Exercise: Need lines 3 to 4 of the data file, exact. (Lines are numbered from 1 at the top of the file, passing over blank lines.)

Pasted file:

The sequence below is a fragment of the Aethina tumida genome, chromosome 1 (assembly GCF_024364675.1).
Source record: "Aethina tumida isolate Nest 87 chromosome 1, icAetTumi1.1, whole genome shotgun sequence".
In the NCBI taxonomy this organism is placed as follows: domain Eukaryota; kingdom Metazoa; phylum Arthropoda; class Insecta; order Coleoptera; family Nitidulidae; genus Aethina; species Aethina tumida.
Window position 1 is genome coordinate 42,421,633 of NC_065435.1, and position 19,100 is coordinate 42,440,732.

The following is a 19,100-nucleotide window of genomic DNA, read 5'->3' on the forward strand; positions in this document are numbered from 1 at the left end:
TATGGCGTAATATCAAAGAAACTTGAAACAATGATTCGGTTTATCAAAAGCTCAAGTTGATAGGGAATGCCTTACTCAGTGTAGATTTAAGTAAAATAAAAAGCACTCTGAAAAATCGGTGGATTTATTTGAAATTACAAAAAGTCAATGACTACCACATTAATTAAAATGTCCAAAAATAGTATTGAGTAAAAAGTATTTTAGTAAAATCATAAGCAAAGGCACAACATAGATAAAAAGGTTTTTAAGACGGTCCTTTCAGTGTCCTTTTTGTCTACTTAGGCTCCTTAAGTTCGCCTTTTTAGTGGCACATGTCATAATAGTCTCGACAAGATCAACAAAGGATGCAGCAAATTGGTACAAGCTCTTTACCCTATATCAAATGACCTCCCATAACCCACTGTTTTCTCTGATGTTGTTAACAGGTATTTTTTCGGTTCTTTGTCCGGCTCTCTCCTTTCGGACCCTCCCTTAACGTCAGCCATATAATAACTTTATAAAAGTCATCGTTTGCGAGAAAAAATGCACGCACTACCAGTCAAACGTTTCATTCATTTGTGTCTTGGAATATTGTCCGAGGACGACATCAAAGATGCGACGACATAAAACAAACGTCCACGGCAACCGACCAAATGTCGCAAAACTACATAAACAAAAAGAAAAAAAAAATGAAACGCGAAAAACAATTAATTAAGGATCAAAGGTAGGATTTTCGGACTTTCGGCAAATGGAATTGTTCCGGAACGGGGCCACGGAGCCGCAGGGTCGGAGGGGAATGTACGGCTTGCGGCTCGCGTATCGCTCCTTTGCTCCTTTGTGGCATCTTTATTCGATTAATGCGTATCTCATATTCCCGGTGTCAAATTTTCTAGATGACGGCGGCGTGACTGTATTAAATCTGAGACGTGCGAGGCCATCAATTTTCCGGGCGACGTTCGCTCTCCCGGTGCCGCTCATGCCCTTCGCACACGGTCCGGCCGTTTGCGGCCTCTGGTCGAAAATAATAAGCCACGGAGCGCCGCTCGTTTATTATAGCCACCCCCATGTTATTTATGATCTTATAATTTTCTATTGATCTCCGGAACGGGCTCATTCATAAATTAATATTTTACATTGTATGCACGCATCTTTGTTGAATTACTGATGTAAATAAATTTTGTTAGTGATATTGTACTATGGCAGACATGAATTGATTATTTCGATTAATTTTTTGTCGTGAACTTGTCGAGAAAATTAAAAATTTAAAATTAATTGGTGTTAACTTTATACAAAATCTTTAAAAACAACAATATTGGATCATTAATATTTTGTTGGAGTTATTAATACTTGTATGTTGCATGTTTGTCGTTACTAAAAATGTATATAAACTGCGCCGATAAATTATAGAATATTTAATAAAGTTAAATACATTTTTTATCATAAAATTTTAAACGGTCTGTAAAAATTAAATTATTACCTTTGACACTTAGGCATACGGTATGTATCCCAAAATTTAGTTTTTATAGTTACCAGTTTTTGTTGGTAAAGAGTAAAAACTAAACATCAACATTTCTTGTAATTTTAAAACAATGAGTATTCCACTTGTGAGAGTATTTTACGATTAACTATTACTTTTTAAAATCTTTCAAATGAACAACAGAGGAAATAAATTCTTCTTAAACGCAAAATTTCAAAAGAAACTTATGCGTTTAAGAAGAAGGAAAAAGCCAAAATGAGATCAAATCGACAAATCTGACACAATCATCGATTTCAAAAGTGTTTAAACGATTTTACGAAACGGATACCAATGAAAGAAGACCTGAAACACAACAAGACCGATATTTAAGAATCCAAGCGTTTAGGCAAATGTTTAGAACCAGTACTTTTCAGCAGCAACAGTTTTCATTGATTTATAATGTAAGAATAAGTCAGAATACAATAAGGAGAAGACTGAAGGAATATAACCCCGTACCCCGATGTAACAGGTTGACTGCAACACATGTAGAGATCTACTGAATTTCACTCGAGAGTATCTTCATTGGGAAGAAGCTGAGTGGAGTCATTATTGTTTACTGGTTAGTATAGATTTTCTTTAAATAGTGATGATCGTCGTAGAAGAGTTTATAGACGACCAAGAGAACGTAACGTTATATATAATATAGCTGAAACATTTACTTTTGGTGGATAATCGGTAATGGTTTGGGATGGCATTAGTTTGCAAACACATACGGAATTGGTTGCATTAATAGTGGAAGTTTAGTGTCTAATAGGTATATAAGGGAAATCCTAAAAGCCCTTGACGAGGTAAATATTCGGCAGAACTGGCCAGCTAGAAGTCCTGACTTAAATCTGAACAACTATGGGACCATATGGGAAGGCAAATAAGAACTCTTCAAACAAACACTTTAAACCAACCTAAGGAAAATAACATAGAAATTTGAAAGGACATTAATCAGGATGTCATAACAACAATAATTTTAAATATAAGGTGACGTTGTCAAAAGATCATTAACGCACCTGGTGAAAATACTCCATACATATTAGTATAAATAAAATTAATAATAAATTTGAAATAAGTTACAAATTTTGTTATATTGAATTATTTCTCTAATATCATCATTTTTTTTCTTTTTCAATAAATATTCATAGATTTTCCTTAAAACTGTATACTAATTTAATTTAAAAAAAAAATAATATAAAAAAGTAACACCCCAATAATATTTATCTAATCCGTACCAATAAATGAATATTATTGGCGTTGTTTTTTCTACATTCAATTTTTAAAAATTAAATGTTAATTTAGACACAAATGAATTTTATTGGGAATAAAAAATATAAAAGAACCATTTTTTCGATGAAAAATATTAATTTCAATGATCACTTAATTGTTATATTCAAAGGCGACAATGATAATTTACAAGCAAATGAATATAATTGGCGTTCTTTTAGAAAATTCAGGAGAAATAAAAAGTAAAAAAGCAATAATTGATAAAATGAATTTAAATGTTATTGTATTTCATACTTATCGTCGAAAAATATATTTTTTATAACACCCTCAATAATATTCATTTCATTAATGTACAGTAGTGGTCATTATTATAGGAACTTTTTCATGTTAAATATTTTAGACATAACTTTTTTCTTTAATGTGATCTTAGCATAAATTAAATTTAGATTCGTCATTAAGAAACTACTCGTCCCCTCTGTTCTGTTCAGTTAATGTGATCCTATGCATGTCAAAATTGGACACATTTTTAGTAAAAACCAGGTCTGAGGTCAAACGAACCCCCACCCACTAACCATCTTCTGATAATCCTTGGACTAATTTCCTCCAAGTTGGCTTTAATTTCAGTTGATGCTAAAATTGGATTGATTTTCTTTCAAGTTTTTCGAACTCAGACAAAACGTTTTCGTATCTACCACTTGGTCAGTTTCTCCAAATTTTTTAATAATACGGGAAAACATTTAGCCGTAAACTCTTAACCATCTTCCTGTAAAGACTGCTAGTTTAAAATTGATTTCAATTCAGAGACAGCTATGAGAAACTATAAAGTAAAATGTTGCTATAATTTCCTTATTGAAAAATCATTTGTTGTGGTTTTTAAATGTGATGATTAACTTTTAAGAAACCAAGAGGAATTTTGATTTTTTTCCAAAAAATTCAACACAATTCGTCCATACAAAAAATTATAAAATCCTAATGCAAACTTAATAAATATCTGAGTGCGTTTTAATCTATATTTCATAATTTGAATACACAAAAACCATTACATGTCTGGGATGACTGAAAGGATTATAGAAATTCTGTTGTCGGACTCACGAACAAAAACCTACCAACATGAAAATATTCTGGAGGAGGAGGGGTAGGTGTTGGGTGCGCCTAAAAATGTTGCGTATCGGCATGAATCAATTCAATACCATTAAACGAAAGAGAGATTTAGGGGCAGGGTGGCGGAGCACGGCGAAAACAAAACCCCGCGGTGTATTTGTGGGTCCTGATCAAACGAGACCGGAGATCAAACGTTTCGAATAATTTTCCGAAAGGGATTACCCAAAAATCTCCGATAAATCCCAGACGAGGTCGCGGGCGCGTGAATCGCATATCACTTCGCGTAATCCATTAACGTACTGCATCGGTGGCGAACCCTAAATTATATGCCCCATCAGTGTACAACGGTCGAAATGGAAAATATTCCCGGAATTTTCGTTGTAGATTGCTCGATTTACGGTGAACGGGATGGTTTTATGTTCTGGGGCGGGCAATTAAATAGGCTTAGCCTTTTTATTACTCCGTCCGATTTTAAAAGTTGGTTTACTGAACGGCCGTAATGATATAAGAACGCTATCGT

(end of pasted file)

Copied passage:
In the NCBI taxonomy this organism is placed as follows: domain Eukaryota; kingdom Metazoa; phylum Arthropoda; class Insecta; order Coleoptera; family Nitidulidae; genus Aethina; species Aethina tumida.
Window position 1 is genome coordinate 42,421,633 of NC_065435.1, and position 19,100 is coordinate 42,440,732.